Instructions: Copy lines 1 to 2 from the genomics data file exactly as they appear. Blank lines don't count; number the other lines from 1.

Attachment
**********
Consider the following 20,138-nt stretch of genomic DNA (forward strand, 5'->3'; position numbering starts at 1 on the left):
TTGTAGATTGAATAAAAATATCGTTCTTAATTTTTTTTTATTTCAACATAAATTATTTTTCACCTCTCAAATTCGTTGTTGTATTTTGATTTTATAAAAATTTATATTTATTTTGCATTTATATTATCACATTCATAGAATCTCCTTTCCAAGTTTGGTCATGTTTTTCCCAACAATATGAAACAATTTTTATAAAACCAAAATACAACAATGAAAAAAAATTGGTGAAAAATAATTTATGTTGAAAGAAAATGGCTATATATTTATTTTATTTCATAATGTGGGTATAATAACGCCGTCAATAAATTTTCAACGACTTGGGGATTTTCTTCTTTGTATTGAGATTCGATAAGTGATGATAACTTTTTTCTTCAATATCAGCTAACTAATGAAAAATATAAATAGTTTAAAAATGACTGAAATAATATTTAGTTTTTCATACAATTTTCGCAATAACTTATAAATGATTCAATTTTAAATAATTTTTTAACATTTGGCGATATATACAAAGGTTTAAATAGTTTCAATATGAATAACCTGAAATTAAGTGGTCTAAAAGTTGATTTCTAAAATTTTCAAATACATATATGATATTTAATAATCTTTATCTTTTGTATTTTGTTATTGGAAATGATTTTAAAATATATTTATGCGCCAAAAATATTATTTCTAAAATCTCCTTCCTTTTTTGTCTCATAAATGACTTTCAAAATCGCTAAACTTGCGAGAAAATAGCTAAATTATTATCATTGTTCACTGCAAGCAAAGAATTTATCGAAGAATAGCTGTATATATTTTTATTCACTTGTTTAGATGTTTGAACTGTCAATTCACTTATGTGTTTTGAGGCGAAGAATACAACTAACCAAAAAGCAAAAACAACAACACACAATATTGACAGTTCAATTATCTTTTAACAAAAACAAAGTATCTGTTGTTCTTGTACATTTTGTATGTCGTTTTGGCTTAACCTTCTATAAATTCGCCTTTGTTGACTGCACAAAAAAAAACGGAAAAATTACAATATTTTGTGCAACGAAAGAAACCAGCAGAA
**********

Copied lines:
Consider the following 20,138-nt stretch of genomic DNA (forward strand, 5'->3'; position numbering starts at 1 on the left):
TTGTAGATTGAATAAAAATATCGTTCTTAATTTTTTTTTATTTCAACATAAATTATTTTTCACCTCTCAAATTCGTTGTTGTATTTTGATTTTATAAAAATTTATATTTATTTTGCATTTATATTATCACATTCATAGAATCTCCTTTCCAAGTTTGGTCATGTTTTTCCCAACAATATGAAACAATTTTTATAAAACCAAAATACAACAATGAAAAAAAATTGGTGAAAAATAATTTATGTTGAAAGAAAATGGCTATATATTTATTTTATTTCATAATGTGGGTATAATAACGCCGTCAATAAATTTTCAACGACTTGGGGATTTTCTTCTTTGTATTGAGATTCGATAAGTGATGATAACTTTTTTCTTCAATATCAGCTAACTAATGAAAAATATAAATAGTTTAAAAATGACTGAAATAATATTTAGTTTTTCATACAATTTTCGCAATAACTTATAAATGATTCAATTTTAAATAATTTTTTAACATTTGGCGATATATACAAAGGTTTAAATAGTTTCAATATGAATAACCTGAAATTAAGTGGTCTAAAAGTTGATTTCTAAAATTTTCAAATACATATATGATATTTAATAATCTTTATCTTTTGTATTTTGTTATTGGAAATGATTTTAAAATATATTTATGCGCCAAAAATATTATTTCTAAAATCTCCTTCCTTTTTTGTCTCATAAATGACTTTCAAAATCGCTAAACTTGCGAGAAAATAGCTAAATTATTATCATTGTTCACTGCAAGCAAAGAATTTATCGAAGAATAGCTGTATATATTTTTATTCACTTGTTTAGATGTTTGAACTGTCAATTCACTTATGTGTTTTGAGGCGAAGAATACAACTAACCAAAAAGCAAAAACAACAACACACAATATTGACAGTTCAATTATCTTTTAACAAAAACAAAGTATCTGTTGTTCTTGTACATTTTGTATGTCGTTTTGGCTTAACCTTCTATAAATTCGCCTTTGTTGACTGCACAAAAAAAAACGGAAAAATTACAATATTTTGTGCAACGAAAGAAACCAGCAGAA